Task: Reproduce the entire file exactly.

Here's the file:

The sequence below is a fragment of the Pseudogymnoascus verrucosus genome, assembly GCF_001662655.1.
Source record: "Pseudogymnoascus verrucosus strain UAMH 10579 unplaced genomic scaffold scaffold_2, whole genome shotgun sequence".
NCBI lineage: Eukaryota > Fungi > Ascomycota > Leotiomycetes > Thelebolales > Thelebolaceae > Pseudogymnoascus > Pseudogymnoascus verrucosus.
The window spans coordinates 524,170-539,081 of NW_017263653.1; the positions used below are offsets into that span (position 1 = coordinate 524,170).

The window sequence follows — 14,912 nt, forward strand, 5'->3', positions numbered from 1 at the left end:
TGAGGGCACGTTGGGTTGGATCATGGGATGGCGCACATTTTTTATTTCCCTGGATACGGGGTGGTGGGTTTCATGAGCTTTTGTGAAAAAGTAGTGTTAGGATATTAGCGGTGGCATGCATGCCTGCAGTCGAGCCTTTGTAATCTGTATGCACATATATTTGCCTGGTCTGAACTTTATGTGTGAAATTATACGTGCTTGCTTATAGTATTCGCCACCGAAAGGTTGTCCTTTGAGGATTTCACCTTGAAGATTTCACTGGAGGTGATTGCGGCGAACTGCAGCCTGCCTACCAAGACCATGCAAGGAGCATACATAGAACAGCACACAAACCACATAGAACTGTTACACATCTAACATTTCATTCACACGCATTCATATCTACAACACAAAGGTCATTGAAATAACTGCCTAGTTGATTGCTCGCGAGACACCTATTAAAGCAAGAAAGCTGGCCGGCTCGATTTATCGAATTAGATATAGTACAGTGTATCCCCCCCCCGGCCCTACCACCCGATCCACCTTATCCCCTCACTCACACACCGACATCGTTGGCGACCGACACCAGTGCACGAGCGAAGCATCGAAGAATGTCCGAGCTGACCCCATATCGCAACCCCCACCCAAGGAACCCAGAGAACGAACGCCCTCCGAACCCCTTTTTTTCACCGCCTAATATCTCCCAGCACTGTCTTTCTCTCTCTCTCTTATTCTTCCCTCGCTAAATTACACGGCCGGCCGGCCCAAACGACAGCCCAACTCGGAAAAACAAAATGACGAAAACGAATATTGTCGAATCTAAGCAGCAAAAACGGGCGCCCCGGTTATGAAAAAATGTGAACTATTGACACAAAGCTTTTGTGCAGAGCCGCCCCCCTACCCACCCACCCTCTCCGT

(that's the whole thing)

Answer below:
The sequence below is a fragment of the Pseudogymnoascus verrucosus genome, assembly GCF_001662655.1.
Source record: "Pseudogymnoascus verrucosus strain UAMH 10579 unplaced genomic scaffold scaffold_2, whole genome shotgun sequence".
NCBI lineage: Eukaryota > Fungi > Ascomycota > Leotiomycetes > Thelebolales > Thelebolaceae > Pseudogymnoascus > Pseudogymnoascus verrucosus.
The window spans coordinates 524,170-539,081 of NW_017263653.1; the positions used below are offsets into that span (position 1 = coordinate 524,170).

The window sequence follows — 14,912 nt, forward strand, 5'->3', positions numbered from 1 at the left end:
TGAGGGCACGTTGGGTTGGATCATGGGATGGCGCACATTTTTTATTTCCCTGGATACGGGGTGGTGGGTTTCATGAGCTTTTGTGAAAAAGTAGTGTTAGGATATTAGCGGTGGCATGCATGCCTGCAGTCGAGCCTTTGTAATCTGTATGCACATATATTTGCCTGGTCTGAACTTTATGTGTGAAATTATACGTGCTTGCTTATAGTATTCGCCACCGAAAGGTTGTCCTTTGAGGATTTCACCTTGAAGATTTCACTGGAGGTGATTGCGGCGAACTGCAGCCTGCCTACCAAGACCATGCAAGGAGCATACATAGAACAGCACACAAACCACATAGAACTGTTACACATCTAACATTTCATTCACACGCATTCATATCTACAACACAAAGGTCATTGAAATAACTGCCTAGTTGATTGCTCGCGAGACACCTATTAAAGCAAGAAAGCTGGCCGGCTCGATTTATCGAATTAGATATAGTACAGTGTATCCCCCCCCCGGCCCTACCACCCGATCCACCTTATCCCCTCACTCACACACCGACATCGTTGGCGACCGACACCAGTGCACGAGCGAAGCATCGAAGAATGTCCGAGCTGACCCCATATCGCAACCCCCACCCAAGGAACCCAGAGAACGAACGCCCTCCGAACCCCTTTTTTTCACCGCCTAATATCTCCCAGCACTGTCTTTCTCTCTCTCTCTTATTCTTCCCTCGCTAAATTACACGGCCGGCCGGCCCAAACGACAGCCCAACTCGGAAAAACAAAATGACGAAAACGAATATTGTCGAATCTAAGCAGCAAAAACGGGCGCCCCGGTTATGAAAAAATGTGAACTATTGACACAAAGCTTTTGTGCAGAGCCGCCCCCCTACCCACCCACCCTCTCCGT